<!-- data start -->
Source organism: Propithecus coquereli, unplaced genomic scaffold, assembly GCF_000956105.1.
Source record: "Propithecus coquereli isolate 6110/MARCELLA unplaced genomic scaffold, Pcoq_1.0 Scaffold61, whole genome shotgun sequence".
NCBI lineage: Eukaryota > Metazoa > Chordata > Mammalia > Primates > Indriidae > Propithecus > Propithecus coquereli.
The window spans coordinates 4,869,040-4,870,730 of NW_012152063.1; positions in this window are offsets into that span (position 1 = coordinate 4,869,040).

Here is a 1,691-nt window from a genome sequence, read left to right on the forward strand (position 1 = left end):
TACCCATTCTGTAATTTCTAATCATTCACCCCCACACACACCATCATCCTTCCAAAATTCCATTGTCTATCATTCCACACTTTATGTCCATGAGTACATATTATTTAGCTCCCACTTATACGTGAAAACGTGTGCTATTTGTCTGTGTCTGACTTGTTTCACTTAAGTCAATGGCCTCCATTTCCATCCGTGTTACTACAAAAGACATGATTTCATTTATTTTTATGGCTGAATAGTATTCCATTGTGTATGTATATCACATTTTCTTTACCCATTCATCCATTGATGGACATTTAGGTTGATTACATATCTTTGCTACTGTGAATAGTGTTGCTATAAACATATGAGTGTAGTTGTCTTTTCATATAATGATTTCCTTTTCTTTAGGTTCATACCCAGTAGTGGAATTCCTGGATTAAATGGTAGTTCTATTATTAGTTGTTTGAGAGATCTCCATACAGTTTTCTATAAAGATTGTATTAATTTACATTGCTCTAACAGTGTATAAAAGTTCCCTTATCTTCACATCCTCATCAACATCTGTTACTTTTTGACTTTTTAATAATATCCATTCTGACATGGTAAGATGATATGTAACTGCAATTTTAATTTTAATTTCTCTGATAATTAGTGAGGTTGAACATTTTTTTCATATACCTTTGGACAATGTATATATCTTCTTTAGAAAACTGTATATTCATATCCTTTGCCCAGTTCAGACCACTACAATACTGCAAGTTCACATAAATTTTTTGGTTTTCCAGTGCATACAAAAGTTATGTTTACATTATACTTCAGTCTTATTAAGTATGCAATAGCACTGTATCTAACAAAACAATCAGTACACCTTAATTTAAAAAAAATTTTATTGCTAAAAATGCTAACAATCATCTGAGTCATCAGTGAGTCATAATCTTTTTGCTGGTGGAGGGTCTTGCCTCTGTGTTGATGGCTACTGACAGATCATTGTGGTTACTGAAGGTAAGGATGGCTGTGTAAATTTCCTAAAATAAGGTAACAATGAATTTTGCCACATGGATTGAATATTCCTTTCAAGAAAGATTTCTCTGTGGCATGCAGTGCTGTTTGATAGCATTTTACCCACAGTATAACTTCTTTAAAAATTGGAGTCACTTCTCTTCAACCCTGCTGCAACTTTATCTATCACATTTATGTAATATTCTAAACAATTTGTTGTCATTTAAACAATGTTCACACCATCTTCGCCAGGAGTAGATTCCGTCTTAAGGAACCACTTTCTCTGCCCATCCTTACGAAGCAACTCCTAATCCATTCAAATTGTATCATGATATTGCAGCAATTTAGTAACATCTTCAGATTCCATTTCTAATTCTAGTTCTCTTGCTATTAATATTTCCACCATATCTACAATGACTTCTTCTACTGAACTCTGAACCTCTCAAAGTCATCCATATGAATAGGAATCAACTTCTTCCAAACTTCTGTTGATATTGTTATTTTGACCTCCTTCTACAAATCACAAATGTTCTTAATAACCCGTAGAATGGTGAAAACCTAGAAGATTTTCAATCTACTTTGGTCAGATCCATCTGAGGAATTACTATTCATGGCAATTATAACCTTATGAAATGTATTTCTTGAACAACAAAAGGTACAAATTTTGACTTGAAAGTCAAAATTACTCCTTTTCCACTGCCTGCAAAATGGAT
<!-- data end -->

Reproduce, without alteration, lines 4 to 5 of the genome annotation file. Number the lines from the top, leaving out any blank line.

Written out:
The window spans coordinates 4,869,040-4,870,730 of NW_012152063.1; positions in this window are offsets into that span (position 1 = coordinate 4,869,040).

Here is a 1,691-nt window from a genome sequence, read left to right on the forward strand (position 1 = left end):